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Note to MySpace Users: Get Better Passwords

An active scam Web site designed to look like the login page for social-networking site appears to have stolen user names and passwords from nearly 60,000 people, according to data in a file that was linked to today from a popular security mailing list.

The phishing site, which is most likely being advertised via blasts of junk e-mail, looks identical to the real login page. A separate text file located on the scam site's Web server includes page after page of user names (in this case, e-mail addresses) and passwords, offering a rare insight into just how successful phishing scams can be for fraudsters.

Granted, some of the "phished" user names and passwords show that a few would-be victims were wise to the scam, including "" and "," and "Screwyouphishers:hahascrewyou," to name some of the more "polite" entries. Still, the entries that are junk or obviously fake are far outnumbered by the login credentials that appear to have come from actual victims.

Finding these kinds of data caches can be quite useful for security research. It's very easy to conduct some analysis of password strength and complexity using some simple Unix command-line tools. For instance, while there are 57,406 sets of account credentials in the entire list at the time of this writing, only 37,621 of them contained unique passwords.

The obvious explanation for that incongruity is the correct one in this case: Many people use the same passwords. The top 20 passwords used by phishing victims in this list are:

password1 (106)
abc123 (73)
iloveyou1 (41)
monkey1 (40)
****you (37)
123456 (33)
myspace1 (32)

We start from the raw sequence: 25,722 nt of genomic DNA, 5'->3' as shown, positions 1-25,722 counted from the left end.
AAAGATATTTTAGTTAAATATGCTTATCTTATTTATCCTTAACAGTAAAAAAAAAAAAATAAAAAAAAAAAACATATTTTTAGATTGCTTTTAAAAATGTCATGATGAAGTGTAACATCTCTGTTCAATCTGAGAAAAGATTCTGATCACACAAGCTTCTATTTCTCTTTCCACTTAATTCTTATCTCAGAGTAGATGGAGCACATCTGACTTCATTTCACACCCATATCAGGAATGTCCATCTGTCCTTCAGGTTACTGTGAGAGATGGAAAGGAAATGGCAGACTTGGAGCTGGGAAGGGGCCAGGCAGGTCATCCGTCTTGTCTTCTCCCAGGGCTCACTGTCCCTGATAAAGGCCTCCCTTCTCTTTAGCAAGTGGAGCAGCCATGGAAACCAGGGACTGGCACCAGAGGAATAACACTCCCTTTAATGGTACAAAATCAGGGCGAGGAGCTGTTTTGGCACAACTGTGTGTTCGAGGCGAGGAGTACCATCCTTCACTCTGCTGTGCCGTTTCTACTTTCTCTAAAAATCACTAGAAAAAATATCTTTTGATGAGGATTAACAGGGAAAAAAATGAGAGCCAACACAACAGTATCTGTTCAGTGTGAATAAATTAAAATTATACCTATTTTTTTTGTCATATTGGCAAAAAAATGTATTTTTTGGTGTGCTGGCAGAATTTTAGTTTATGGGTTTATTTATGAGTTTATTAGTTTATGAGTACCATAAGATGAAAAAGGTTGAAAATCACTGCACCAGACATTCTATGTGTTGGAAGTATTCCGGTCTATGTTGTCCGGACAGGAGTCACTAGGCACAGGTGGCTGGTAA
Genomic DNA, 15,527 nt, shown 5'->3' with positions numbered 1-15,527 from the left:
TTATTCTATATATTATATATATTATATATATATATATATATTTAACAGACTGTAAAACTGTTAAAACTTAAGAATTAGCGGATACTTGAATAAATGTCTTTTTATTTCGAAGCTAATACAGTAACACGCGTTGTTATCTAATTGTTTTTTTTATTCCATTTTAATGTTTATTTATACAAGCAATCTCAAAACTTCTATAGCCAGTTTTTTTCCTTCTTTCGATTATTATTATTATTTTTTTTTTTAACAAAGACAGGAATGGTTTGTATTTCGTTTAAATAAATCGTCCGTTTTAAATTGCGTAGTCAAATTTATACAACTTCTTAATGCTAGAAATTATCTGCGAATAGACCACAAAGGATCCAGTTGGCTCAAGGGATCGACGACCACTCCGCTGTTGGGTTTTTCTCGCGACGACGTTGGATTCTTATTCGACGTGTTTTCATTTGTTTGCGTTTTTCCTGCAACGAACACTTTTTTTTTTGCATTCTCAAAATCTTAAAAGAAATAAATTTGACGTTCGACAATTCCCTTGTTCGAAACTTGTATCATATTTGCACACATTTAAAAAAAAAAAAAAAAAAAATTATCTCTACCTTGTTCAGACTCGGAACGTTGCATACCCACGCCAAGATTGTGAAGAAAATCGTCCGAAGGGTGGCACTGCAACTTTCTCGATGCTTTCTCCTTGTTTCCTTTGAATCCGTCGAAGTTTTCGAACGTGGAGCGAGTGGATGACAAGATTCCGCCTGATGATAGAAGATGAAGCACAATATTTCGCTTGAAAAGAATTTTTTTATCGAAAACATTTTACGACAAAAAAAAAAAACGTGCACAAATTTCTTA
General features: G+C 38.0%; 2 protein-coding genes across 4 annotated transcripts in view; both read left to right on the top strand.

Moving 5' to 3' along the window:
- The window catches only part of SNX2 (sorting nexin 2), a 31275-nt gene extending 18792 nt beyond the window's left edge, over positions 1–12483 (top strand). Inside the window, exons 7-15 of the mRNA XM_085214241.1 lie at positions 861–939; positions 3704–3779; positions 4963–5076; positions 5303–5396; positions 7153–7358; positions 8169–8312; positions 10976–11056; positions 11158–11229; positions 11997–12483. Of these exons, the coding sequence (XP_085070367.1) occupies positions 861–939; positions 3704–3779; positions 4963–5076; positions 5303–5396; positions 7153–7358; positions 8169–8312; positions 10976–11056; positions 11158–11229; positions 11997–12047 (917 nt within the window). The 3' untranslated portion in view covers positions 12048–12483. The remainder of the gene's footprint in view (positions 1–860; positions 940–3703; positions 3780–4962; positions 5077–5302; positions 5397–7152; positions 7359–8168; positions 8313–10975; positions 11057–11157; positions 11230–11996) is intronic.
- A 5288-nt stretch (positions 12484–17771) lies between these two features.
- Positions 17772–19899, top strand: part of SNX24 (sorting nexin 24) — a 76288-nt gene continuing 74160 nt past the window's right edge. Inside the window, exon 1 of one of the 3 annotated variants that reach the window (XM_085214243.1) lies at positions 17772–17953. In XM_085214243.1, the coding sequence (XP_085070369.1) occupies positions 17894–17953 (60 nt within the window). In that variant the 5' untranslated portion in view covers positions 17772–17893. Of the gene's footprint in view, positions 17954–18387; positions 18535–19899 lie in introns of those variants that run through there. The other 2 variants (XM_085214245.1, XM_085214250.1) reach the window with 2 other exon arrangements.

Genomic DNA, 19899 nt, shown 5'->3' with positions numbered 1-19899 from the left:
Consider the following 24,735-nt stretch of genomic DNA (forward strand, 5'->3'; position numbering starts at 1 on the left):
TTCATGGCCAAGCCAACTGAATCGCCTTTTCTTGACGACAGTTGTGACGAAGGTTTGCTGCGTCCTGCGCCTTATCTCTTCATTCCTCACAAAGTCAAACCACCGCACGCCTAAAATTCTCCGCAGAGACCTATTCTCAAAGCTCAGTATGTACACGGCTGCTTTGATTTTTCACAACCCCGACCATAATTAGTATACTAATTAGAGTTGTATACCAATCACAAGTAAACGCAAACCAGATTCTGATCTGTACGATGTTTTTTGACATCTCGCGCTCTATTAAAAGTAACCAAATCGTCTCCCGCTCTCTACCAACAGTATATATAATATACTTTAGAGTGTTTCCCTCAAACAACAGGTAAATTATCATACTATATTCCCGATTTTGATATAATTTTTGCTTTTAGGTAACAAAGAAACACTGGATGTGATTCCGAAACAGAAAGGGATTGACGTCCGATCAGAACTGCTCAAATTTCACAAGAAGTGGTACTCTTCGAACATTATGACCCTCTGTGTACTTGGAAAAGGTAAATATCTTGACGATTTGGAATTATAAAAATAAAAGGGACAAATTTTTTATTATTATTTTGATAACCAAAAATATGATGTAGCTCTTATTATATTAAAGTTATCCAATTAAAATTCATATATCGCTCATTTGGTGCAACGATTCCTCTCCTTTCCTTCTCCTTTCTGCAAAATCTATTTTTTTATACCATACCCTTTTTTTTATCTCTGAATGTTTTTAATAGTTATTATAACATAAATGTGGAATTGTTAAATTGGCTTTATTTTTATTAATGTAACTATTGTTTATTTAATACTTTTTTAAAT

****you1 (32)
password (27)
babygirl1 (25)
iloveyou2 (24)
football1 (24)
danny12031986 (23)
blink182 (23)
princess1 (22)
freesh**4me (22)
16188s (22)
123abc (22)

(The number in parentheses represents the number of victims who used the listed password.)

It should go without saying that if you recognize your password in any of those listed above, you need to come up with a better one. Anyway, for all the apparent simpleness of the average MySpace phishing victim's passwords, they are -- at least for the most part -- fairly long passwords. Nearly 13,000 of them contained at least eight characters; and 12,762 passwords were nine characters in length. Eighty-three percent or -- 47,854 victims, included at least one number in their password.

These results closely mirror those done in a similar analysis last year by encryption and security expert Bruce Schneier. He based his analysis on a subset of approximately 34,000 MySpace user passwords stolen by the Apple QuickTime/MySpace worm in December (MySpace officials estimate that about 100,000 users may have been affected by that attack in all).

So why would someone bother to steal MySpace user names and passwords? For one, the attackers could simply use the hijacked accounts to blast out spam, as they did with the accounts stolen with the help of last month's MySpace worm.

Also, far too many people use the same password at multiple sites. Chances are very good that for every five individuals who have entered a address as their Myspace user name in this list, there is one individual who uses the same password for both accounts. That's dangerous because people register all kinds of other services to free e-mail accounts (think, eBay, PayPal, Skype, etc.). Once crooks have access to those e-mail accounts, they can often easily reset the passwords of any e-commerce service that a victim has registered to that address.

It's very likely that most of victims in the MySpace data analyzed above weren't using free anti-phishing tools, or they fell for this scam before those tools had a chance to black list this site as scammy. When I checked today, Microsoft's Internet Explorer 7 and Mozilla's Firefox browsers flagged the bogus Myspace login page as a phishing site, as did Netcraft's anti-phishing toolbar.

By Brian Krebs  |  January 15, 2007; 12:45 PM ET
Categories:  From the Bunker , Latest Warnings , Safety Tips  
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